In the post-Spitzer world no risk is currently more relevant than reputational risk

Large brokers like Marsh and Aon have found their reputations, that took years to build, called into question. It is such a sensitive issue that Marsh et al refused to comment on how their images have taken a pounding (page 6).

At the peak of the hard market, the initials of directors' and officers' insurance might have stood for doubling and overpriced. Now they mean dwindling and on-the-slide (page 22) as many FTSE companies may see a decrease of up to 50% in their D&O cover this year.

The once attractive captive option has also waned. A mixture of cost and bureaucracy means companies are playing safe with the purchase of cover through more traditional means (page 27).

On the much reported risk issue of terrorism, hysteria has cooled since 2003, when tanks surrounded Heathrow Airport to deal with an "imminent threat". But a number of experts say that we are deluded if we believe the danger is in the past (page 11).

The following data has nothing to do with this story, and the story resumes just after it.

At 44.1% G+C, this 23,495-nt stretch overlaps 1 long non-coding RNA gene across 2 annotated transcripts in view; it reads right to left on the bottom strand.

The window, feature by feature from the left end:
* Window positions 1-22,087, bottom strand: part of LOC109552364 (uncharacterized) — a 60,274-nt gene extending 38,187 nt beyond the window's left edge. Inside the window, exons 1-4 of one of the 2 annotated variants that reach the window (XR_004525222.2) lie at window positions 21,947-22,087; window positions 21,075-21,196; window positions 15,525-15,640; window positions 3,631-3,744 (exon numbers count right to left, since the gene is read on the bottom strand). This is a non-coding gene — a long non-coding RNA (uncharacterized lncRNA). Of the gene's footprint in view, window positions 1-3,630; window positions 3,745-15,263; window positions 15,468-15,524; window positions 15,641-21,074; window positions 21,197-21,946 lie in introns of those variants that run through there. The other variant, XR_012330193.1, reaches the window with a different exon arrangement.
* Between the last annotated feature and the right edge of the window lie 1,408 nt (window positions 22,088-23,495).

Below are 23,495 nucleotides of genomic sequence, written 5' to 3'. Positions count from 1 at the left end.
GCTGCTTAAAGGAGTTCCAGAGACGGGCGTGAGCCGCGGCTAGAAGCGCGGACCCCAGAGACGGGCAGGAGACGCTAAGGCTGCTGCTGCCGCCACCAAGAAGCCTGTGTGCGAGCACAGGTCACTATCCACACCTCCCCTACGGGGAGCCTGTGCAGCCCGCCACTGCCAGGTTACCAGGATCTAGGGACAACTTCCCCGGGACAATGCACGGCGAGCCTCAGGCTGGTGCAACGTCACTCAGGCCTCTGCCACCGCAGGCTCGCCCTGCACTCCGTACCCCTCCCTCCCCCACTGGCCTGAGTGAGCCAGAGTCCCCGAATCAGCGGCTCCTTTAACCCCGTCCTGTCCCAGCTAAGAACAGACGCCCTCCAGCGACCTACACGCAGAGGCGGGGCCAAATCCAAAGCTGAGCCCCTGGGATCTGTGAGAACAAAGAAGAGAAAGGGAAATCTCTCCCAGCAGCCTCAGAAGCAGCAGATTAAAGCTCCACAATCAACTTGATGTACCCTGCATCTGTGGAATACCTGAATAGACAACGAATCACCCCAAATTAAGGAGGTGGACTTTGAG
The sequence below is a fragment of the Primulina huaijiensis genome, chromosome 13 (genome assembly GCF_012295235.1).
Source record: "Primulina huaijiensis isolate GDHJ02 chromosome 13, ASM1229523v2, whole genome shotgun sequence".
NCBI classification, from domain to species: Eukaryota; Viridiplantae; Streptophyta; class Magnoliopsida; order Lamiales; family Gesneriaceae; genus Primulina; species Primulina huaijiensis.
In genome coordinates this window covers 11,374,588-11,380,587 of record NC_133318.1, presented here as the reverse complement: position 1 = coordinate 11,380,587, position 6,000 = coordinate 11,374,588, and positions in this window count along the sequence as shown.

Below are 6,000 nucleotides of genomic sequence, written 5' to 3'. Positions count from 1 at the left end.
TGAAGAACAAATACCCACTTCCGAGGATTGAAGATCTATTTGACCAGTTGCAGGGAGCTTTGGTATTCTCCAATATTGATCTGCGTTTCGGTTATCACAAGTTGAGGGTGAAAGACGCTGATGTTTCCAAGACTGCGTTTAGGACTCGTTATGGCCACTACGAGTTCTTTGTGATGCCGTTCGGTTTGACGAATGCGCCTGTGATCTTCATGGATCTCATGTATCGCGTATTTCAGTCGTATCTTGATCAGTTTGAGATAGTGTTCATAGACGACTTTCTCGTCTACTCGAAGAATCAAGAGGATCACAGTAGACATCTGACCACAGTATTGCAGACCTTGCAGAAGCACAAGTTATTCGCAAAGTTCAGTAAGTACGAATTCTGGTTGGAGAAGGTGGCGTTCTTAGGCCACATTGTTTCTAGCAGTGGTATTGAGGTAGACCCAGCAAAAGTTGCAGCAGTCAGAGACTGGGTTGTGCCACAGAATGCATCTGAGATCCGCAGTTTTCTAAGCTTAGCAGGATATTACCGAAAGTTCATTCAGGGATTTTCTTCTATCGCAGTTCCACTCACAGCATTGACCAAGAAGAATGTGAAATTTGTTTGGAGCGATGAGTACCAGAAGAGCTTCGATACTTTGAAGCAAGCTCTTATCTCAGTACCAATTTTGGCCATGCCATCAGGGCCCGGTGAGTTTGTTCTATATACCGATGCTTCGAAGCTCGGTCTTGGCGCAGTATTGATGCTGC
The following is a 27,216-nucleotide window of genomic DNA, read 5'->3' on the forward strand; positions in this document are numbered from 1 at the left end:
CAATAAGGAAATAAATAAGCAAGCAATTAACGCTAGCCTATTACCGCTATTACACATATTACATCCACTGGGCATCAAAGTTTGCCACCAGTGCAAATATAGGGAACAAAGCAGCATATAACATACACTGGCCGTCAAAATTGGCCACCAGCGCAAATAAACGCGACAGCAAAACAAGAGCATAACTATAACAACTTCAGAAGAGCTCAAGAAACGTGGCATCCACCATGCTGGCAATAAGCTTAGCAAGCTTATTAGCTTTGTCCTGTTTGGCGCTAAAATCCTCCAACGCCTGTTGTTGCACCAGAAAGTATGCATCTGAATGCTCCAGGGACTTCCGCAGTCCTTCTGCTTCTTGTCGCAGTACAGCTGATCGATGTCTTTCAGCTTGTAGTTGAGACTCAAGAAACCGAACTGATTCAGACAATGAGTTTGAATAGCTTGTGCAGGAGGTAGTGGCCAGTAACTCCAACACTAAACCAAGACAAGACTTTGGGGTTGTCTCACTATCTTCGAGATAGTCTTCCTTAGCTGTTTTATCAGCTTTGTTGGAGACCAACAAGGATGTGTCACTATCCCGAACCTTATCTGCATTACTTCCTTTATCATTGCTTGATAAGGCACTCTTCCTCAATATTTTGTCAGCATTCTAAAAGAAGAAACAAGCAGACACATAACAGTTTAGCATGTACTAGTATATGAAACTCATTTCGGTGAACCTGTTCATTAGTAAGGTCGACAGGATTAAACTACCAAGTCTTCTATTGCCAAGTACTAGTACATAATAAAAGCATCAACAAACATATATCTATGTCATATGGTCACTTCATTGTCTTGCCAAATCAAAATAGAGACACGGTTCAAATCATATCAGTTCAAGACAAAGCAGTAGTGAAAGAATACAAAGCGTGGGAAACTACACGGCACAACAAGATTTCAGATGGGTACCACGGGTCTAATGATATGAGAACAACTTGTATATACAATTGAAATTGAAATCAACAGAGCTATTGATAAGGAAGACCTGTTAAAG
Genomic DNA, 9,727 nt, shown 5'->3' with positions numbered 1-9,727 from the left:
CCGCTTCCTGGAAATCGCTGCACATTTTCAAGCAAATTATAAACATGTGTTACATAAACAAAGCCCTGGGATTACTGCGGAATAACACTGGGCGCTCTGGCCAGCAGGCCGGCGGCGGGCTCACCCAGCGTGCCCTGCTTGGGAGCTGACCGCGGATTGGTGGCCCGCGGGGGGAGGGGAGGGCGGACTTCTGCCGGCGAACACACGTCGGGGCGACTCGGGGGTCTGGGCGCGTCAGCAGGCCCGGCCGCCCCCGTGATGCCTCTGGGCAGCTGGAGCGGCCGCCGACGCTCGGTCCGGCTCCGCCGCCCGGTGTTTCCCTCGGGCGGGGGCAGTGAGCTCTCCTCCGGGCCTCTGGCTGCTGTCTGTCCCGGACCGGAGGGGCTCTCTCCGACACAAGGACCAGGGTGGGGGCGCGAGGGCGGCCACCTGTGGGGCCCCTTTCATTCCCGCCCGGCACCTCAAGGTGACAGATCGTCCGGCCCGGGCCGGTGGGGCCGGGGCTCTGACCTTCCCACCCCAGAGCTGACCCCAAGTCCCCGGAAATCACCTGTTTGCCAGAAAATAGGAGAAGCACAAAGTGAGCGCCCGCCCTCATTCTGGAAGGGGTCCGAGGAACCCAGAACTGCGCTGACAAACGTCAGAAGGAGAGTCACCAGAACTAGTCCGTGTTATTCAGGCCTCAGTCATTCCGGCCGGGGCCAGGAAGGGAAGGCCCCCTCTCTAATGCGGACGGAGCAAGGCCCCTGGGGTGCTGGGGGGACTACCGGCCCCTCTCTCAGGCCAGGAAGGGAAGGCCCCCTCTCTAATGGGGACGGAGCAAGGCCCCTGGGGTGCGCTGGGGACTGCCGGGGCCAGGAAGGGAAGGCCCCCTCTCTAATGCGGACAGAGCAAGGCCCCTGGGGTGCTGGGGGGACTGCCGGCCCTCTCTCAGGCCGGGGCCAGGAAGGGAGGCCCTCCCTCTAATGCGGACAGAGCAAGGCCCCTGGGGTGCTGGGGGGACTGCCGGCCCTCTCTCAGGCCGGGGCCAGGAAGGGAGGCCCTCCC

And risk management sometimes reveals that insurance is not enough.

A research facility can simulate accidents to show how to prevent costs (page 16). Rather obvious, but it's interesting to see the savings that can be made by using the facility and the extreme costs involved when basic advice is ignored.

On a positive note, a series of reports over the last few years has confirmed that risk management as a discipline is growing in both scope and perceived value.

The latest describes how the profile of the risk manager has risen throughout business, including at board level, with a higher degree of risk analysis than ever before (page 31).

It is beneficial to everyone in insurance for this trend to continue.